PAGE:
BizcommunityI am sure for people living abroad, having made a success elsewhere, it would be quite a big decision to move back home. What would your advice be to Africans who are still in the diaspora?
    Well, firstly, before you make that big step of actually coming home, find out what's happening at home, so stay in touch. It would be a big step for someone who's been away for the past ten years that haven't been keeping in touch with developments back home and they decide they want to come back, it could be too much too soon. But, you know, if you take bite sized chunks every day or on a regular basis, at least you are staying in touch with people on the ground and you know what's going on. Also, being able to get an idea of where things are, where things are going, but more importantly, how you can contribute when you return to your home country.

    So, you might realise that maybe there's an issue or shortage of jobs in your country and that would be an opportunity for you to get back to your country and be more active in the entrepreneurial space. So if someone is abroad and they want to start looking at coming back, they need to be in touch, they need to network, just basically have their finger on the pulse with regards to what is going on in the country - they will be able to then make a much more informed decision when the time comes to actually move back home.

    Jones: I think that's exactly what Homecoming Revolution does, you know... It offers all the emotional reasons of why you should come back, it showcases case studies of people who have come back, and then as well all the jobs, career, property, schools, all the relocations services. So the idea of being armed with information is really what the Homecoming Revolution platform does on many levels. Also, having our international expos has also got local networking events once the diaspora returns home so the idea that Bruce was saying of networking as well is something that this one stop platform can provide.

    One other big message we say to people is that you have got to have made that decision from a deep-rooted, emotional decision to return - yes you must arm yourself with information, but you are only coming home because you have managed to arm-wrestle with the corporates that has this top, you know, dollar package and that's the only reason you are returning home. We think that that might not be the only reason you should... You need to make it from a real dedicated place because it's hard once you have settled in, it's not plain sailing... it's a trade-off to return home.

    BizcommunityIt was quite a big decision for you Angel? I remember you telling me a while ago that it was quite an emotional decision for you...
    Yes, and that's why the heart of our platform is all about showcasing the inspirational stories of people who have returned from an emotive place - which is the good bits and the bad bits. The whole fundamental success of our brand is the branding factor which is marketing which is why Bruce's skills in terms of communication, reaching out, spreading messages, finding the right way to get them to market, is why he is such a fundamental part of our team.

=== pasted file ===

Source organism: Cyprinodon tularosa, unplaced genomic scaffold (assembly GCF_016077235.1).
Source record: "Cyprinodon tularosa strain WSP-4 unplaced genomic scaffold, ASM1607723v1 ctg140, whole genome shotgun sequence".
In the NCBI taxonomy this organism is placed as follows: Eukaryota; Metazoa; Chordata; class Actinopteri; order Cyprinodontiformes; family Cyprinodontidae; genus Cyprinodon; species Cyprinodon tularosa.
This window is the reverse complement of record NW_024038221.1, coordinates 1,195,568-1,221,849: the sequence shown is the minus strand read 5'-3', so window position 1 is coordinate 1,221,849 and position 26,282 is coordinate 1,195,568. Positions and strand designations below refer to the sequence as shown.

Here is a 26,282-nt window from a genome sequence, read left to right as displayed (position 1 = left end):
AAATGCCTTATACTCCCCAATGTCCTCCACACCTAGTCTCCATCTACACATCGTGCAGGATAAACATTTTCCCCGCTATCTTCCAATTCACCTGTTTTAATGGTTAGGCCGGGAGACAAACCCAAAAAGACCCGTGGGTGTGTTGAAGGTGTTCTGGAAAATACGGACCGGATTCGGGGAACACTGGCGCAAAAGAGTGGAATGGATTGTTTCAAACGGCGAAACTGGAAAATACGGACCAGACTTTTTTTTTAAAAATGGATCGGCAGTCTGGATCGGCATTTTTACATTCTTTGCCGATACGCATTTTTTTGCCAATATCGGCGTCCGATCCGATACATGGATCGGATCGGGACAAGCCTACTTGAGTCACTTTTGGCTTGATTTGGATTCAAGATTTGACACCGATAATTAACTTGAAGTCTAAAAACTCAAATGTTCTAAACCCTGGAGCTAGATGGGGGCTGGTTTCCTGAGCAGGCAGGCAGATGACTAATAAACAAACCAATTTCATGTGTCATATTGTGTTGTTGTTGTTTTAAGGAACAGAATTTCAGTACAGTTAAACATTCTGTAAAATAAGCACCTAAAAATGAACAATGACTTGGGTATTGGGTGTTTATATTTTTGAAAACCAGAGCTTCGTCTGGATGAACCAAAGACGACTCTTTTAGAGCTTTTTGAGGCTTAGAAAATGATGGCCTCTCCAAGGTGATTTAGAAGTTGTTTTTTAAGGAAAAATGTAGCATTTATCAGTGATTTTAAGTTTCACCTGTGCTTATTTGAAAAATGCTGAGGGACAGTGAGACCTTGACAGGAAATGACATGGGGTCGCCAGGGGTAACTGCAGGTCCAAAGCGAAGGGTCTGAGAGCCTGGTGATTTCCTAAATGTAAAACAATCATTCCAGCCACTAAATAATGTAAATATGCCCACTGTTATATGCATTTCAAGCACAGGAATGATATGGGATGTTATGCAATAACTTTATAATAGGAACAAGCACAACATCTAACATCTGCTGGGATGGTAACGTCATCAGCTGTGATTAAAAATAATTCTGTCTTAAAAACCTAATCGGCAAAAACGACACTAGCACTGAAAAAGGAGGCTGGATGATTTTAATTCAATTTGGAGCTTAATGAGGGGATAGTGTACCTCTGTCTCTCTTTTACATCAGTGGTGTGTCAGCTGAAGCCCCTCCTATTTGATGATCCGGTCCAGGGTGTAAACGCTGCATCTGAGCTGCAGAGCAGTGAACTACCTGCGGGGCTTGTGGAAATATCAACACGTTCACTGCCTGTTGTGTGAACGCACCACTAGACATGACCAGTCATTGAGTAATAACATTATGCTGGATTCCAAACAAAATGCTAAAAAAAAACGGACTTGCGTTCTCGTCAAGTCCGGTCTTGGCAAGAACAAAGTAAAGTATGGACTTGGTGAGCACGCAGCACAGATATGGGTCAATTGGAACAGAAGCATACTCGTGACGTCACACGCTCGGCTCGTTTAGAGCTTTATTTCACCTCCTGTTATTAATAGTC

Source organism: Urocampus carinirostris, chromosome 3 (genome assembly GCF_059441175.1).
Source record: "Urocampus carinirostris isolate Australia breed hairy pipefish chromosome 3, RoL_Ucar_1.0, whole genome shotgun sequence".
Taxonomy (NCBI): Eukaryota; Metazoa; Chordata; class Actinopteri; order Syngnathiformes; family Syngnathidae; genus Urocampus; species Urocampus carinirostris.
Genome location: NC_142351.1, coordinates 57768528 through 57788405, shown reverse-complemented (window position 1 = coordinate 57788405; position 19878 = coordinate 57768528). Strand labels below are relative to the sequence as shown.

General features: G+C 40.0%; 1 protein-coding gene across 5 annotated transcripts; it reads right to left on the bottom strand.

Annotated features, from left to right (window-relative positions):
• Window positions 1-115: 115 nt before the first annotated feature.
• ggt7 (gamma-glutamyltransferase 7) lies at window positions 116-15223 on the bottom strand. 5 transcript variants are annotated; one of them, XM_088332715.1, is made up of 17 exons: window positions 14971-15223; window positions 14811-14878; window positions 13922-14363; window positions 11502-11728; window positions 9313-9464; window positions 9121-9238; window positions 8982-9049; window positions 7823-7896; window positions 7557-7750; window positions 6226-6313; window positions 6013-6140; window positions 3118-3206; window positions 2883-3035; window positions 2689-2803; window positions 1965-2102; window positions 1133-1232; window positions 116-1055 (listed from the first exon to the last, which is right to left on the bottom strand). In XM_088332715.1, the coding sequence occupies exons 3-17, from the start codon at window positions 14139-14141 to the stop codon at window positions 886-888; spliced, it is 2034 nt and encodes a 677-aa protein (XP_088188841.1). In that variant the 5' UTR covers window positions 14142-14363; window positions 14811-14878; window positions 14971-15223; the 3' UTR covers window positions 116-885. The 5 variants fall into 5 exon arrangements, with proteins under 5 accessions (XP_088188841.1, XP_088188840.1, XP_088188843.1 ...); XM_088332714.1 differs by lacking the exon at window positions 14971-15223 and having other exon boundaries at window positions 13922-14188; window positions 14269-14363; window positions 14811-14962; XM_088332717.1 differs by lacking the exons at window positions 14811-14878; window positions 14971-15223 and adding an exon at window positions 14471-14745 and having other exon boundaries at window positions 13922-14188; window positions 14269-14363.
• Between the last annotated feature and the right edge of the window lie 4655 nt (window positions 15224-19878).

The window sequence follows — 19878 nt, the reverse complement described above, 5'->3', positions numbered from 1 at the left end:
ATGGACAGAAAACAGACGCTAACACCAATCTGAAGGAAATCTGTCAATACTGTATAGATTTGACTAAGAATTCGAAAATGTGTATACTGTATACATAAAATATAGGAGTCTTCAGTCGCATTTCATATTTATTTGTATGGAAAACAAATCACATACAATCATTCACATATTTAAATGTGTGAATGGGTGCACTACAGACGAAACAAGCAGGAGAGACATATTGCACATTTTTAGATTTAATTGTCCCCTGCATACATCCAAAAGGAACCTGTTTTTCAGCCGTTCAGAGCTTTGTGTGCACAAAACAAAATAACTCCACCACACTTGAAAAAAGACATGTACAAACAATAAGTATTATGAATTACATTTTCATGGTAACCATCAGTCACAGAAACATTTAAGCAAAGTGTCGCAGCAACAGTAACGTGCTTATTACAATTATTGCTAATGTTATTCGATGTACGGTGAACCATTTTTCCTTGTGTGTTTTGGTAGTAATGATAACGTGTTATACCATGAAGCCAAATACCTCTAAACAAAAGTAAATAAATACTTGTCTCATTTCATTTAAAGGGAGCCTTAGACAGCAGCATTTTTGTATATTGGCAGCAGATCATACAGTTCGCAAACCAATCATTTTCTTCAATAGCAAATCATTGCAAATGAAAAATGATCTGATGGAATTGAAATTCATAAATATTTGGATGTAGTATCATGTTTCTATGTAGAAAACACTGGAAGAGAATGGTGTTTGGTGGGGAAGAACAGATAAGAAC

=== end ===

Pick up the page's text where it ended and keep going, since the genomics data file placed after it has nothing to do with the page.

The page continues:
BizcommunityWhat are the main reasons people cite for a) returning to Africa/South Africa, and b) not wishing to return?
    It's actually fascinating how consistent it is and while the bulk of our research is done in South Africa, we've just done a qualitative study of why the Africans - East Africans and West Africans - return and they are the same reasons for coming back. The number one reason for returning is friends and family, number two is the sense of belonging, and where it starts to differ slightly, number three for East and West Africa is career. For South Africa number three and four respectively is lifestyle and then career.

    This is why it's so important to showcase stories of those who have returned home saying "I've returned home because I wanted my kids to have their grannies and grandpa's close by, I want to relate to my parents as an adult instead of just a child, I want my kids to ride their bikes in the same places I did..." You know, it's a very deep-rooted sense of purpose and the reason for many people returning home is either when they get married or when they start having kids...

    The number one reason for people not wanting to return would be lack of knowledge, which is why it's such a fundamental role that we will be playing. They kind of fear the unknown - anything you don't know you fear... obviously they also worry about a lot of infrastructure issues, so there's lack of consistent electricity, the quality of the roads, there's also maybe the worry that they're not going to integrate as well back home. A lot of the human resource strategies that happen for these candidates abroad is mainly based on meritocracy whereas once people have returned home, you need to often fit into a system which is more loyalty based. There are big adjustments to be made which is why you need a very clear picture of what the challenges will be and be equipped with the tools to be able to manage your way through that.

    BizcommunityWhere do you think the governments and media fall short in in attracting people to return home? Are there too many negative stories?
    When I think about the media, I look at coverage - the way Africa is portrayed by Africa - and I think the narrative is starting to change but I think more can be done. I think we need to be more positive about Africa and I think that is so important because there are so many exciting things happening on the continent, and while there are still challenges I think more attention should be brought to our achievements and our milestones... Those are far more empowering than always highlighting the problem or putting the problems before the good news.